"I'm not attached to My paupers like an English old maid to lost cats, or to the poor bulls in the Spanish bull-ring. I love poverty with a deep, reasoned, lucid love -- as equal loves equal. I love her as a wife who is faithful and fruitful. If the poor man's right was derived only from strict necessity, your piddling selfishness would soon reduce him to a bare minimum, paid for by unending gratitude and servility. You've been holding forth against this woman today who has just bathed My feet with very expnsive nard, as though My poor people had no right to the best scent....--Diary of a Country Priest, Georges Bernanos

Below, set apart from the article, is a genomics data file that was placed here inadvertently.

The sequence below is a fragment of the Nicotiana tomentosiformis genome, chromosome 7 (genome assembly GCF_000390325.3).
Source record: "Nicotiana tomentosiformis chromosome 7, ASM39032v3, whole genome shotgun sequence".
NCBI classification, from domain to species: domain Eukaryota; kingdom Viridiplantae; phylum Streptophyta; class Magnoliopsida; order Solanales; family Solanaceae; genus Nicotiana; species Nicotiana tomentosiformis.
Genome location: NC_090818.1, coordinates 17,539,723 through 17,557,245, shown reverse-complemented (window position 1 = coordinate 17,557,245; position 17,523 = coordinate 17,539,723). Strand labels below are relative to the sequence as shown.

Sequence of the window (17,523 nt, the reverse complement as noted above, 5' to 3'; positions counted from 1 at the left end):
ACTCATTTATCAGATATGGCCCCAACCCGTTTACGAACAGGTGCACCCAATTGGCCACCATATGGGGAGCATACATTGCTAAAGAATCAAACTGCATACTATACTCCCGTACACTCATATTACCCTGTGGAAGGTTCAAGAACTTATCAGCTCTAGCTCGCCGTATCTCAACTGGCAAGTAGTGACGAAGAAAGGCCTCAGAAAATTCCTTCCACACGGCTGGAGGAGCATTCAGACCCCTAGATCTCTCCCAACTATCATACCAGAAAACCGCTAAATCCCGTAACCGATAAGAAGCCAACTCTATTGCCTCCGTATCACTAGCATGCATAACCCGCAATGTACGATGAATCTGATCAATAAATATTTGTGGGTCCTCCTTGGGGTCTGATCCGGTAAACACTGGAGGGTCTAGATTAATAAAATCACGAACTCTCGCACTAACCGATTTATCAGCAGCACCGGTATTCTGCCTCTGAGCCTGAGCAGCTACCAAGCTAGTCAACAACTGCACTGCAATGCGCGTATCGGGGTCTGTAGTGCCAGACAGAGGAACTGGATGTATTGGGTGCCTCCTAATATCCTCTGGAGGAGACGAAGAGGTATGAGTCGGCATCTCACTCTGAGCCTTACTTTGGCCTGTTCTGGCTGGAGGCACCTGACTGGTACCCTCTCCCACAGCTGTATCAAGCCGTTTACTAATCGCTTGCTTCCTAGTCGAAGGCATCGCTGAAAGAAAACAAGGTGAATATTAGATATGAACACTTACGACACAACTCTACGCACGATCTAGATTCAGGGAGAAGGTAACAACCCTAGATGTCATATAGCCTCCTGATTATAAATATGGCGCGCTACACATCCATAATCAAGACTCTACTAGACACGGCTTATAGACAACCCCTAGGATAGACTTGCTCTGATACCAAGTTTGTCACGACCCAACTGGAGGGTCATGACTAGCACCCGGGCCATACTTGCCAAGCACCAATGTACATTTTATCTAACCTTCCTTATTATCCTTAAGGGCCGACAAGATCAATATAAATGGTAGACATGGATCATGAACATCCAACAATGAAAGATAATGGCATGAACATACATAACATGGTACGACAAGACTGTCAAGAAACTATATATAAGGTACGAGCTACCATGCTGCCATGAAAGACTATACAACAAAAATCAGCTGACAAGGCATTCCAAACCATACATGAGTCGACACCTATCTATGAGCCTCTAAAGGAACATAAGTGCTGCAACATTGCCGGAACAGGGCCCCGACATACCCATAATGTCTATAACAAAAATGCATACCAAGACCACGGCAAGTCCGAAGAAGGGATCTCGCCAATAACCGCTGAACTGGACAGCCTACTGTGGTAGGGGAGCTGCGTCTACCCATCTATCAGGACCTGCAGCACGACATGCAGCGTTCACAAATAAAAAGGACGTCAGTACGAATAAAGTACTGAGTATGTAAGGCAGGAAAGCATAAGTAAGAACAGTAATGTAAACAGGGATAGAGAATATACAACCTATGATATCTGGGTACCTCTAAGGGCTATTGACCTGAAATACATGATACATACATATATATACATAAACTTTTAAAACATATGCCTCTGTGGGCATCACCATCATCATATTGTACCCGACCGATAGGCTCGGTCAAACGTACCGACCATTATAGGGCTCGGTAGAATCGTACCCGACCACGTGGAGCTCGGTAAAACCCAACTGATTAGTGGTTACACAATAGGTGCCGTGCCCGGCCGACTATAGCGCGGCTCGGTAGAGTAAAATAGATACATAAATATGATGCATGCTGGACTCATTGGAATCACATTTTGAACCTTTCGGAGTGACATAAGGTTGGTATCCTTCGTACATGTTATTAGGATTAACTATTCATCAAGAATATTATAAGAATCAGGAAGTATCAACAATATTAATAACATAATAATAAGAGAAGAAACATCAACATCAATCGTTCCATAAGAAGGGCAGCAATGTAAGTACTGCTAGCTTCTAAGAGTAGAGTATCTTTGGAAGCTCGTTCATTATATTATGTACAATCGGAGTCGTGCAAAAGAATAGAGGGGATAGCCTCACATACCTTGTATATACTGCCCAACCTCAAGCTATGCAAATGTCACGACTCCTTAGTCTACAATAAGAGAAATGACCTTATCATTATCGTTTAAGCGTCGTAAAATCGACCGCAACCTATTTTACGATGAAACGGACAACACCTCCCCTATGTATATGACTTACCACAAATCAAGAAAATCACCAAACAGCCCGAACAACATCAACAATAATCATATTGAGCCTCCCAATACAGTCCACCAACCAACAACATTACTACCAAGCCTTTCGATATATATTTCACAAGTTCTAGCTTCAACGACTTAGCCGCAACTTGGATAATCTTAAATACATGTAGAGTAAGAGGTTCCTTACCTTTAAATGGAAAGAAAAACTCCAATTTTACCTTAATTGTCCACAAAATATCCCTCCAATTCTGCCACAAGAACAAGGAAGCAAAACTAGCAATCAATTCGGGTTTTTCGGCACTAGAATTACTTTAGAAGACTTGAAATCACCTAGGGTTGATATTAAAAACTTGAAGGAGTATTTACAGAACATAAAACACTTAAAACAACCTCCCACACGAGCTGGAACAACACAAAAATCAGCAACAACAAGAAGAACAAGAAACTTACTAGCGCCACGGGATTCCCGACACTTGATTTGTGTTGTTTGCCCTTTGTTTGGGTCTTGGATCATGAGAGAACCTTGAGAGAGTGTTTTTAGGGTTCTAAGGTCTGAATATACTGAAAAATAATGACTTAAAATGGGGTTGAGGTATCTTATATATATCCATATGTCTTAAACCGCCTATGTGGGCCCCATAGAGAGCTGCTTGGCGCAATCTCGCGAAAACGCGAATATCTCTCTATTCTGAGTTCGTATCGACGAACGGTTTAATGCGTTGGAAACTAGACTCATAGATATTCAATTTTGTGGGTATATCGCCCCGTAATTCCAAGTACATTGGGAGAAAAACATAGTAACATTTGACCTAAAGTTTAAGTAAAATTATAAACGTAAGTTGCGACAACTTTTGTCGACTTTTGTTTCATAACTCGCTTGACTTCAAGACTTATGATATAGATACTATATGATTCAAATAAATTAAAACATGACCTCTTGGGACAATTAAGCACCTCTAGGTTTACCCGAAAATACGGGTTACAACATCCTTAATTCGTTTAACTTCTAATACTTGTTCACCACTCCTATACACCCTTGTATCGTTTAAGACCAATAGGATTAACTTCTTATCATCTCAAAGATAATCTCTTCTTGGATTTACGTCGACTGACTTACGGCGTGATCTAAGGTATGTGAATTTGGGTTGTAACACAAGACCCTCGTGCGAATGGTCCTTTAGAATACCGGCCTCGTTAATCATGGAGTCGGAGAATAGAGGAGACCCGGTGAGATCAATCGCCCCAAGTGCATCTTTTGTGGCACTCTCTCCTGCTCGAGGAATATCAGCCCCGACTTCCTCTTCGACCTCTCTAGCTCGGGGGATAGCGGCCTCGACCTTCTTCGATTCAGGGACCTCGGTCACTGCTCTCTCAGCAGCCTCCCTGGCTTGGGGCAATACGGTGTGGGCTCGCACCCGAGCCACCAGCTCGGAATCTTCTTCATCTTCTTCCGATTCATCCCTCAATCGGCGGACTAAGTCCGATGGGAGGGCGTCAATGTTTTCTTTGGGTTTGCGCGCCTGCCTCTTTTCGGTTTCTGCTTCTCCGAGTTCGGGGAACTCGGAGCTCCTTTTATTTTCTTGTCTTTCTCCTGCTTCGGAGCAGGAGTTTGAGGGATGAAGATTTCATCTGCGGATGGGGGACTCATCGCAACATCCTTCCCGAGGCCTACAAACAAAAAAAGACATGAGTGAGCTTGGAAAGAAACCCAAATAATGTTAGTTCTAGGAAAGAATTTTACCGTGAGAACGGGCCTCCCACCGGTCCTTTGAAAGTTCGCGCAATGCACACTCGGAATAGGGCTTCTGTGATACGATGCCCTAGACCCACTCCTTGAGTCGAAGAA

Poverty is the emptiness in your hearts and in your hands. It is only because your malice is known to Me that I have placed poverty so high, crowned her and taken her as My bride. If once I allowed you to think of her as an enemy, or even as a stranger, if I let you hope that one day you might drive her out of the world, that would be the death-sentence of the weak. For the weak will always be an insufferable burden on your shoulders, a dead weight which your proud civilizations will pass on to each other with rage and loathing. I have placed My mark upon their foreheads, and now you can only confront them with cringing fury; you may devour one lost sheep, but you will never again dare attack the flock. If My arm were to be lifted for only an instant, slavery -- My greatest enemy -- would revive of itself, under one name or another, since your law of life is debit and credit, and the weakling has nothing to give but his skin."